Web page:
The best popular histories are the ones that take obscure subjects and make them not only compelling, but vitally relevant, for lay readers.
This is no mean feat. Authors less bold and visionary than William Hogeland will usually settle for writing conventional biographies about the characters who grace the pages of "Autumn of the Black Snake" — George Washington, Alexander Hamilton, Thomas Jefferson. Perhaps a few will focus on the more well-known events from their lives, such as Washington's main campaigns in the Revolutionary War or Jefferson penning the Declaration of Independence.
What Hogeland does, though, is take the subject of America's post-Revolutionary frontier wars with Native Americans — one that is too often overlooked because it is so uncomfortable — and demonstrate how it is painfully relevant to a triad of topics that popular historians are much more prone toward covering: namely, the great personages listed above, cultural imperialism and the creation of the American war machine.
That subject, as the title gives away, is the imperialist seizure of Native American land by the newly formed United States government in the final years of the 18th century. Washington was a firm believer in the importance of creating a standing army, despite the reservations of his fellow founding fathers. He was also, like most of his contemporaries, a virulent racist who had no qualms about murdering non-whites and claiming their land.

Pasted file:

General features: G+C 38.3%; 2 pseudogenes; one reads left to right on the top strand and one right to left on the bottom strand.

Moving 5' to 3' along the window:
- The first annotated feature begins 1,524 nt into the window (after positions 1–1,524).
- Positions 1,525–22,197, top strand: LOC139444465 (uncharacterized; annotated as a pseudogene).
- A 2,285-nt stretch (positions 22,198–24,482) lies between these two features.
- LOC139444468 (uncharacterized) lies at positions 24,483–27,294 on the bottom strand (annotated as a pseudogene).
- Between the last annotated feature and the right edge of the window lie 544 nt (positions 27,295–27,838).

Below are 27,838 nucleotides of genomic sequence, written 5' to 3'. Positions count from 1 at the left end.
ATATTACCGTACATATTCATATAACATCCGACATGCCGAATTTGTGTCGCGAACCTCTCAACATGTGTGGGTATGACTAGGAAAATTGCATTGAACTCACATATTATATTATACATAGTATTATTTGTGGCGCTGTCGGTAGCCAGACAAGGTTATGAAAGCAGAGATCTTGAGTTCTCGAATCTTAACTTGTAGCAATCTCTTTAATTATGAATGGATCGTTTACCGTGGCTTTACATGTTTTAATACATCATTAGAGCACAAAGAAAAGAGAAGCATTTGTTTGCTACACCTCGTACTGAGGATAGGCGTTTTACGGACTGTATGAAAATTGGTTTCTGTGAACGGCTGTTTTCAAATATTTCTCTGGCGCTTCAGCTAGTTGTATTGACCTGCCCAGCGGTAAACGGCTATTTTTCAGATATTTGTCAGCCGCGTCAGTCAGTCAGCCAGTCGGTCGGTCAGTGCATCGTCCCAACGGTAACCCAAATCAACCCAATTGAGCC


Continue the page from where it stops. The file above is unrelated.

This last point is critical, as Hogeland and I discussed in our Salon Talks conversation. As musicals like "Hamilton" sweep the nation, it is easy to allow a romantic version of American history to overshadow some ugly truths. The story of America's development is inextricably linked with our founding fathers' imperialist designs against Native American nations. It is also inextricably linked with the racist assumptions that they used to justify dehumanizing and displacing thousands, and ultimately millions, of innocent people.
As Hogeland himself puts it:
The story of the only indigenous alliance to win battles that might have defeated American expansion into the West, and the story of the founding of the U.S. Army, with all of its world-historical future coded in embryo, in the first war that the United States ever fought — the story, that is of Americans' real emergence as a national people — is set in regions we don't recognize, map to our world, or have any bearings in.
This challenge would not exist for a historian covering, say, the Napoleonic wars, which redounds all the more to Hogeland's credit that he makes it so effortlessly accessible to his readers.
"Autumn of the Black Snake" is a thorough, informative and entertaining read — as a popular history, it dare not be anything but — yet it is also a devastatingly accurate mirror into our own political souls. It's easy to criticize Washington and his cohorts today, but the early 21st-century American war machine has a racist and acquisitive mentality all too similar to those of its late 18th-century forebears. Hogeland deserves all the plaudits he can get for writing such an insightful book about the present by diving so deep into America's past.